Christian evangelists long ago perfected the art of making oratory mountains out of scriptural molehills.
What follows is GOF's first tentative step on the road to becoming the world's next Benny Hinn……or maybe even Jimmy Swaggart if I get lucky with my staff and congregation.
I have chosen a text today from the Gospel according to John.
John Laws, that is, self appointed deity of Australian talkback radio.
If at any time you feel the power of divine
extortion annointing, please tithe your salary, or place a generous number of shekels in the collection plate which my henchmen stewards will soon be passing around .
"The world is full of wonder.
One day you will have to leave it for good.
Make sure you absorb all its mysteries and pleasures
while you have the time"
I would like to speak to you today about John's use of the word "all".
Some degree of circumspection needs to be employed when it comes to experiencing what our world offers if we are also to score well in the game of longevity.
There are probably many mysteries and pleasures to be "absorbed" at night in the back streets of Bogota, the favelas of Rio, canyoning in the Alps, or cave diving deep beneath Australia's Nullabor Plain.
Now admittedly I personally have the courage of a newly hatched chicken who is reticent to venture very far from its mother's wing.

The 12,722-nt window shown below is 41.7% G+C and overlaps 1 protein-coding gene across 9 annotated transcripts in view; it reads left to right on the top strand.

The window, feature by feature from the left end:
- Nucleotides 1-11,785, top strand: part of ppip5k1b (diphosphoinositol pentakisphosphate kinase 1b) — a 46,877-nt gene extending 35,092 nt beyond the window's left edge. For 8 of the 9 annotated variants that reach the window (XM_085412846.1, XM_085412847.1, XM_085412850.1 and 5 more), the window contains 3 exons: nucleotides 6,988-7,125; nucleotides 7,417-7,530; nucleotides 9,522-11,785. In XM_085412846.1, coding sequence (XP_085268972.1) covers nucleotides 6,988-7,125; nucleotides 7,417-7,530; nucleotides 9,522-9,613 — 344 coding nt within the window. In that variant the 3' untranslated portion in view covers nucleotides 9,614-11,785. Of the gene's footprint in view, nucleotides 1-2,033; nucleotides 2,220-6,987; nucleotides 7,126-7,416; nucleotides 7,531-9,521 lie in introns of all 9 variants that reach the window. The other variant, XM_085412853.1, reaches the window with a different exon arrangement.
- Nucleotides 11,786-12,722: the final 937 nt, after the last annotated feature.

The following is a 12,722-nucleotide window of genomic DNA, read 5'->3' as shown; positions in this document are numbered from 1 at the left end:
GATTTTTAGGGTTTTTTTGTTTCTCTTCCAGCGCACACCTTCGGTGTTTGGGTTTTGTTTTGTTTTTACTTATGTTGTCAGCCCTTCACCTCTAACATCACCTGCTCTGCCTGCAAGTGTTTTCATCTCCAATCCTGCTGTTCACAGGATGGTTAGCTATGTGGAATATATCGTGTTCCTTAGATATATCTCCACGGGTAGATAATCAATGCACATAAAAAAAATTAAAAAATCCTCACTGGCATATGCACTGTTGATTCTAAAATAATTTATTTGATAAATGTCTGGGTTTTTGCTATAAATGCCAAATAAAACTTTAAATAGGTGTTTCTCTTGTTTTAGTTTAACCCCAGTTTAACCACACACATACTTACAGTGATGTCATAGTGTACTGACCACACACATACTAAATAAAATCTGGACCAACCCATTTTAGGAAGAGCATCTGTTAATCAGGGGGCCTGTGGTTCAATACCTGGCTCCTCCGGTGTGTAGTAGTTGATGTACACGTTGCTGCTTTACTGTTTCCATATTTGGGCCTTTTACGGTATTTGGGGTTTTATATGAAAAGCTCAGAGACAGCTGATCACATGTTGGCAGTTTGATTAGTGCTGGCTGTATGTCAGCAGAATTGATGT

For me that "wing" is my instinct of self preservation which tells me not to go base or bungee jumping, parachuting, train surfing, swimming with sharks, or truthfully telling that big tattooed Maori security guard that he is a fat bastard who should lose some weight.
Some things are just not worth the risk.
Recently while decending a particularly steep section of the Mt. Bartle Frere walking track Mrs Gof and I came across a young man, alone, half way up, carrying a mountain bike on his shoulder.
The narrow track is in places almost vertical, and strewn with loose rocks and exposed slippery tree roots. There are deep chasms between boulders where you cannot see the bottom.
He had chosen as a challenge to ride his bike down several kilometers of this trail.
In fading afternoon light. With only one functioning eye.
The other had, at some stage of his young life, obviously been lost in some sort of horrific facial accident. I do not wish to focus particularly on his disability or deny his right to adventure, but anyone attempting this particular project, alone, in a remote area and ignoring basic survival rules will inevitably draw attention to the very thin line between bravery and foolishness.
There were no other people on the mountain that day to help him if he got into trouble.
(I hasten to add that I returned specially on the following day to make sure his car had departed from the mountain base carpark)
Maybe my eagerness to survive life has also denied me some of its other more obscure pleasures.
Injected drug use and autoerotic asphyxia, apparently, can be fun, but the possible side effect of death always put me off those ventures.
No, I don't need to experience all the mysteries and pleasures of life to guarantee my happiness.
Some of them are located far too distant from my protective wing, and neither the destination or the journey involved in getting there appeal to my sense of responsible exploration.
Now if I can just work out what chemicals Benny uses to get all that body and bounce into his silvery mane.